Unsolvable Machine Learning Problems
Sometimes, you simply don’t have the tools in your toolbox for tackling a machine learning problem
An unsolvable machine learning problem is a problem that you can’t solve. This doesn’t mean that the solution to the problem doesn’t exist. It simply means that you don’t have the necessary tools in your toolbox for tackling the problem. As a data scientist or data science aspirant, you can only solve problems that you have the right set of tools for. That is why it is important for a data scientist to stay on top of his or her game and to continuously learn new skills.
Platforms to help you stay up-to-date
As the field of data science is continuously changing, it is important that a data scientist continues to update his/her knowledge so as to stay current with the latest technological advances in the field. Platforms that can help you to remain up-to-date include the following:
A case study of an unsolvable machine learning problem
Two years ago, I had a screening interview with a financial company that uses data science and analytics to predict the credit worthiness of it’s customers to determine how likely they are capable of repaying a loan in full. As part of the interview process, I was assigned a take-home challenge problem. Please see below for the project description and instructions.
Model for forecasting loan status
Instructions: In this problem, you will forecast the outcome of a portfolio of loans. Each loan is scheduled to be repaid over 3 years and is structured as follows:
- First, the borrower receives the funds. This event is called the origination.
- The borrower then makes regular repayments until one of the following happens:
(i) The borrower stops making payments, typically due to financial hardship, before the end of the 3-year term. This event is called charge-off, and the loan is then said to have charged off.
(ii) The borrower continues making repayments until 3 years after the origination date. At this point, the debt has been fully repaid. In the attached CSV, each row corresponds to a loan, and the columns are defined as follows:
- The column with header days since origination indicates the number of days that elapsed between origination and the date when the data was collected.
- For loans that charged off before the data was collected, the column with header days from origination to charge-off indicates the number of days that elapsed between origination and charge-off. For all other loans, this column is blank.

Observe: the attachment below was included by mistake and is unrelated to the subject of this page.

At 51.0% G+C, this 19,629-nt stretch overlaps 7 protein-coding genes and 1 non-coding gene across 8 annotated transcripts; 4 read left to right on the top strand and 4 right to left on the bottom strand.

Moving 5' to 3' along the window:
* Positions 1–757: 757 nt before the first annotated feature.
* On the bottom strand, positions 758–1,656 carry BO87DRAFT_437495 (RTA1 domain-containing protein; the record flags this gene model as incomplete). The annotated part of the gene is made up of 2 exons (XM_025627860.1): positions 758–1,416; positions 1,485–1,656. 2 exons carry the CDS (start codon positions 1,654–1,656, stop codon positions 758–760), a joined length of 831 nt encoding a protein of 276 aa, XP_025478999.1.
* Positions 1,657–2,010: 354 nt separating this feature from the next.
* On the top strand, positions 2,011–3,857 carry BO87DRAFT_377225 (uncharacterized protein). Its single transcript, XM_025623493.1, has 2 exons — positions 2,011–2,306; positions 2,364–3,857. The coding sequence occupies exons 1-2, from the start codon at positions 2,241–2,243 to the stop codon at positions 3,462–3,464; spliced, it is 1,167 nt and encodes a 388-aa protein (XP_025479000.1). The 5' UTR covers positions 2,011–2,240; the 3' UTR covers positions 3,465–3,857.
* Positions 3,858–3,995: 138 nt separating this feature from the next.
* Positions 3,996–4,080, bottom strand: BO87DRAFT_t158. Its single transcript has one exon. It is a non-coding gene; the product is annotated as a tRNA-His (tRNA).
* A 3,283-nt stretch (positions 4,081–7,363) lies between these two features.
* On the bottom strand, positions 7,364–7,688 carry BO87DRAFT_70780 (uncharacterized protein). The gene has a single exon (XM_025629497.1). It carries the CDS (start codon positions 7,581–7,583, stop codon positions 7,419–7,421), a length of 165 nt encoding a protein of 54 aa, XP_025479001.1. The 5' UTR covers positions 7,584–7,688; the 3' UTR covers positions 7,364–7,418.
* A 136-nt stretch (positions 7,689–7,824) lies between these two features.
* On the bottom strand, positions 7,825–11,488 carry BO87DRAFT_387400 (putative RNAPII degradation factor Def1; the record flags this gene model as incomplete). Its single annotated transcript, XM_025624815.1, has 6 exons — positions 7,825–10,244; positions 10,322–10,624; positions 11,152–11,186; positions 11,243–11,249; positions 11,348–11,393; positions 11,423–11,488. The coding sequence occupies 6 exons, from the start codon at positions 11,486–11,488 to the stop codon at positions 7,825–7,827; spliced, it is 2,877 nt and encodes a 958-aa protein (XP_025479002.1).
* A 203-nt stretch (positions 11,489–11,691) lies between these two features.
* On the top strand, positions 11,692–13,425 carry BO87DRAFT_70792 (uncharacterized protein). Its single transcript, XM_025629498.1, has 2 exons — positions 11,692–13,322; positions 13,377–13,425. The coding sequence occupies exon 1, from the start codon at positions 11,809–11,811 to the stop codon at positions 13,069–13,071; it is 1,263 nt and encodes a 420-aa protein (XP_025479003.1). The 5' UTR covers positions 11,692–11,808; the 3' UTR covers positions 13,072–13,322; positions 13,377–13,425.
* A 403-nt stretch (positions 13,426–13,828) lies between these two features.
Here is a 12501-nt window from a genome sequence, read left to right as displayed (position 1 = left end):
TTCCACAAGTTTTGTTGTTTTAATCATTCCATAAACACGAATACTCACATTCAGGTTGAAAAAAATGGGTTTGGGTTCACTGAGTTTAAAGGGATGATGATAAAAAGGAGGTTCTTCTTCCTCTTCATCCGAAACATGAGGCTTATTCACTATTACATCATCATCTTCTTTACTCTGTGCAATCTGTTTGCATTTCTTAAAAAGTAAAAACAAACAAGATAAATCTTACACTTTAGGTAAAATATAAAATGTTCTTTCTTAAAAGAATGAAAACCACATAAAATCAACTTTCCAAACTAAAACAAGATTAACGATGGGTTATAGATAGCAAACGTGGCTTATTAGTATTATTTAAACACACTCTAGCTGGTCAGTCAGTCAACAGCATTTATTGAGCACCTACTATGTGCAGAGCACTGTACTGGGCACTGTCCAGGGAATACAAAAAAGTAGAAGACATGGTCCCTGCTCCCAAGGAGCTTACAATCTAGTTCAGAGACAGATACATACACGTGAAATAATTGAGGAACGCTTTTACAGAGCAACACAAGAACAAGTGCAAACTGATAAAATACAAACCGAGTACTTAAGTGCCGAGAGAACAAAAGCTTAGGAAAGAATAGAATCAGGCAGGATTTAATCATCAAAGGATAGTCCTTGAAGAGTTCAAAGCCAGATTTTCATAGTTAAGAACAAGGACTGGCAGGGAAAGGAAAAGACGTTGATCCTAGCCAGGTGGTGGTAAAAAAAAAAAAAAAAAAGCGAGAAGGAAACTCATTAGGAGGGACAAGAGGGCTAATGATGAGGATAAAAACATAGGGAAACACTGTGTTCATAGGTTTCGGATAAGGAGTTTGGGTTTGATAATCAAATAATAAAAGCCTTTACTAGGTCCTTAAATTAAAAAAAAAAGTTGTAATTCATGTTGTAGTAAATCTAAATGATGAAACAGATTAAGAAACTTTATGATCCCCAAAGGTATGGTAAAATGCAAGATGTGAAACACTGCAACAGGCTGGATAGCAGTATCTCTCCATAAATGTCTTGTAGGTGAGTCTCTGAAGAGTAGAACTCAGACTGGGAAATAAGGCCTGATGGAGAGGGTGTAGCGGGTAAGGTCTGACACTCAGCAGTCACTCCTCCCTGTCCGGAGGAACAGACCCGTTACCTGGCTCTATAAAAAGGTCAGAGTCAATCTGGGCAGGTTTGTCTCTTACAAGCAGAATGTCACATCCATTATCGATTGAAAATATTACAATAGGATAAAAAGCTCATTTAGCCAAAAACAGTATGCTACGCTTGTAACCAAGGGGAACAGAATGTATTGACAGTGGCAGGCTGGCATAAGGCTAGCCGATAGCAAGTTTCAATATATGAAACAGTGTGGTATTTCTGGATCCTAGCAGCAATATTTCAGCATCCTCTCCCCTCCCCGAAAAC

We would like you to estimate what fraction of these loans will have charged off by the time all of their 3-year terms are finished. Please include a rigorous explanation of how you arrived at your answer, and include any code you used. You may make simplifying assumptions, but please state such assumptions explicitly. Feel free to present your answer in whatever format you prefer; in particular, PDF and Jupyter Notebook are both fine. Also, we expect that this project will not take more than 3–6 hours of your time.
My Version of the Solution
At the time when I interviewed with the company, I didn’t know how to solve this problem. I simply didn’t have the tools for tackling the problem. So I attempted a solution using probabilistic modeling based on Monte-Carlo simulation. For the question: Estimate what fraction of these loans will have charged off by the time all of their 3-year terms are finished?
My model produced a 95% confidence interval for the fraction of loans that will charge off after 3 years to be 14.8% +- 0.2%.
Contributions from participant
Two months ago, I proposed this project via a medium article. The goal was to get participants to attempt the problem and share their version of the solution. Till date, I’ve had feedback from 5 participants. Table 1 shows the method and % of charged off loans from the different participants, including my own solution.
From Table 1, we observe a large variance in the predicted values of charged off loans. The prediction from Monte-Carlo simulation seems to agree nicely with the results obtained using Survival Analysis. Even though Participant 1 and Participant 2 used the same method (Survival Analysis), they obtained slightly different predictions (14.8 % and 17.0%, respectively). Participants 3 and 4 obtained smaller predicted values, that is 10.0% and 6.8% respectively. Apart from Participant 5, all predicted values seem to be less than 15%. The prediction from Participant 5 seems to act as an outlier, contributing significantly to the overall variance of the predicted values. The mean predicted value of the % of charged off loans from all participants (including the original proposed solution from Benjamin Tayo) is 22.2% when Participant 5 is included, or 12.7% when Participant 5 is excluded.
It seems that Sentimental Analysis is the best method for solving the loan status problem.
I would like to challenge you to try to solve this problem yourself and let me know what your solution is. It is a very interesting problem. Please email me comments and a version of your solution to the following email address: firstname.lastname@example.org
Also, if you are interested in the solutions from different participants, please let me know and I can send you the Jupyter notebook files or Python Scripts.